As for Arum, when he chose Mosley as an opponent for Pacquiao, he made a sound financial decision based on the existing alternatives. Of course, there are other reasons involved in his choice—not the least of which is hatred of Golden Boy Promotions. Not only does Arum despise De La Hoya and Schaefer, but he is probably also rankled by the fact that GBP would be paid twice, in effect, for a co-promotion involving Pacquiao and Marquez. In addition, creative matchmaking will keep Pacquiao in the news against a high profile name, Mosley, whose best days may be behind him. But the vitriol hurled against Arum over Pacquiao-Mosley probably just makes him chuckle. After all, any news is good news to a promoter, and Arum knows a box office smash is awaiting him in May.
Arum is not the commissioner of Major League Baseball, responsible, theoretically, at least, for the best interests of the game. Arum is a promoter and it is high time people understood that a promoter operates as an independent agent (unless you are inexplicably subsidized by HBO or backed by corporate dollars) who underwrites an event hoping to earn a profit on his investment. Any promoter–be it a concert producer, a renaissance fair huckster, a Monster Truck impresario–tries to make money on an event-by-event basis by staging a show people will pay for.
In boxing, the success of a PPV promotion is determined solely by the consumer. If Bob Arum truly despises the “fan,” as many believe, then why does he keep racking up monster gates and PPV numbers? Why did the highest rated HBO program in 2010 feature one of his fighters, Miguel Cotto? The three biggest crowds of the year in the U.S. also belonged to Top Rank. Where are the “fan friendly” promoters who will set up a model opposed to that of Arum? What is Arum supposed to think when the cards he promotes keep him comfortably in the black? Despite all the shouting, head banging, and dry heaves about Pacquiao-Mosley, the only way Bob Arum fails is if the fight winds up in the red. What most people do not seem to understand is this: If Arum has made an error in judgment, he stands to take the biggest hit of all—a roundhouse wallop to the wallet.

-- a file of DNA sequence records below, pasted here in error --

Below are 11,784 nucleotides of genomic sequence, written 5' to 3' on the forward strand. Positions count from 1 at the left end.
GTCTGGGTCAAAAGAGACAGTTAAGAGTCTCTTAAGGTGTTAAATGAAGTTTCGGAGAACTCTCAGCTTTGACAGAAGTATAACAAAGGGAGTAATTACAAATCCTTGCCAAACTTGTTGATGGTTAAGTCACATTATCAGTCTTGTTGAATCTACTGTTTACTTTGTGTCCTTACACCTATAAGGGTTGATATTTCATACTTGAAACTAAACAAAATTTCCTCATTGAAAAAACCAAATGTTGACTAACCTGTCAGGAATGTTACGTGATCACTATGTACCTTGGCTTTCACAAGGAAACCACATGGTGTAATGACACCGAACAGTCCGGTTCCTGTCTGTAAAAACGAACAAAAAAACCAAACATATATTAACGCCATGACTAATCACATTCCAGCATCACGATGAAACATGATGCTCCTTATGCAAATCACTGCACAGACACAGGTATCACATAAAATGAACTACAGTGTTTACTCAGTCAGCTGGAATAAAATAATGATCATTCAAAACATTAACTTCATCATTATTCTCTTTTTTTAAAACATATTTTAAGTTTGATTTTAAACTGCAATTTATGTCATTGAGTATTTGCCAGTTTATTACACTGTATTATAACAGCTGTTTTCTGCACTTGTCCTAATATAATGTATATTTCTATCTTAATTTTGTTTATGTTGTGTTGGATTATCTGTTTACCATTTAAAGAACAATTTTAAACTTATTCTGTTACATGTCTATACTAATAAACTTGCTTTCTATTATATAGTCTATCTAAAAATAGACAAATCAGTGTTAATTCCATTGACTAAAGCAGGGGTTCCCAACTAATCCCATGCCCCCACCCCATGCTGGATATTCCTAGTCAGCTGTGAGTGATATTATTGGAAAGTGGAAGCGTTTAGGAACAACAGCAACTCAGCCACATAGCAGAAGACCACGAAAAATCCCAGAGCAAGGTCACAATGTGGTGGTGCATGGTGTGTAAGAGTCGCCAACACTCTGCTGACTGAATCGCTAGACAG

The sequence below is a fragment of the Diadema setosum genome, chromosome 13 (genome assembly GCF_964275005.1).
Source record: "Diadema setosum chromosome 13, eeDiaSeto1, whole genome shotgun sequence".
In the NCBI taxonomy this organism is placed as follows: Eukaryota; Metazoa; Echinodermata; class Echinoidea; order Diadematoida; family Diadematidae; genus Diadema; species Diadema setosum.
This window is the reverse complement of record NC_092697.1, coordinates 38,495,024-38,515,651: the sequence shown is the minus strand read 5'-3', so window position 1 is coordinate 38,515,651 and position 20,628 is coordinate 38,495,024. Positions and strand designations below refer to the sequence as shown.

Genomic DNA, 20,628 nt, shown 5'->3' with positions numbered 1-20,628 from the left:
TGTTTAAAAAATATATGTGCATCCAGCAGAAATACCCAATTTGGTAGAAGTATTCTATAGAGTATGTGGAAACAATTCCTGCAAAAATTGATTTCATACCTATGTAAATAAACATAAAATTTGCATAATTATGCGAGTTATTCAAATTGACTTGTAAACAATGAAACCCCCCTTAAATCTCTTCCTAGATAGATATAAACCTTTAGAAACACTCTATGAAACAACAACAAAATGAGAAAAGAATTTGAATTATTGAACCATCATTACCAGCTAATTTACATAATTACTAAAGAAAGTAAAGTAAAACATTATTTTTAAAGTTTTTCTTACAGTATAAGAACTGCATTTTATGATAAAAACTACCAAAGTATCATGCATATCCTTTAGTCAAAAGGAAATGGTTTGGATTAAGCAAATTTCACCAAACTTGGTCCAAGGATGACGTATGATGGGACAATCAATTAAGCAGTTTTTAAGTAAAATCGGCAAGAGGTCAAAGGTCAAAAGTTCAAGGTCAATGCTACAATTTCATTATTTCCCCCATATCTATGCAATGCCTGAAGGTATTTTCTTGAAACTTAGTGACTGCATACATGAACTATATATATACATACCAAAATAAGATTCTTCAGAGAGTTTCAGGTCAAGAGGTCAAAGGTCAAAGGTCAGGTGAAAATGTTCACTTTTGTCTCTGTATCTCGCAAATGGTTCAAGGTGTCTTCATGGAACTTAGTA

The reason Arum has been around for nearly 50 years and has turned Top Rank into the only non-subsidized powerhouse in boxing is because—gasp—he actually knows what he is doing! Competence in boxing is as hard to find as intelligence on a forum board. Good con artists, like other proud artisans, are going the way of the dodo, and the huckster element in boxing is longer as pronounced as it used to be in the days of Dumb Dan Morgan, Jack Kearns, Jimmy Johnston, Tex Rickard, and Jack Curley because today the suckers do all the work. No longer do they need to be prodded, coerced, or manipulated. Many of them are complicit in propping up the very situations they decry.
Arum sold the world Andre the Giant against Chuck Wepner, launched Evil Knievel over Snake River Canyon in some sort of jerryrigged rocket that went haywire, and rematched Ray Mercer and Jesse Ferguson after Mercer had been indicted for trying to get Ferguson to take a dive mid-fight the first time around. And what? The three-card monte dealer, the badger artist, the poolshark and his sneaky pete, the cardsharp, the eBay escrow hustler, the neat Ponzi swindler, the heavily-accented fortune teller, the Pyramid schemer–they are all on the lookout for the easy mark. When you buy a ticket to see a 32-pound rat or Wolf Boy are you really surprised to see that the rat is a dog with a phony tail attached to it and that Wolf Boy is a young man who suffers from hypertrichosis? If you are surprised, then boxing, believe it or not, really does need you, baby.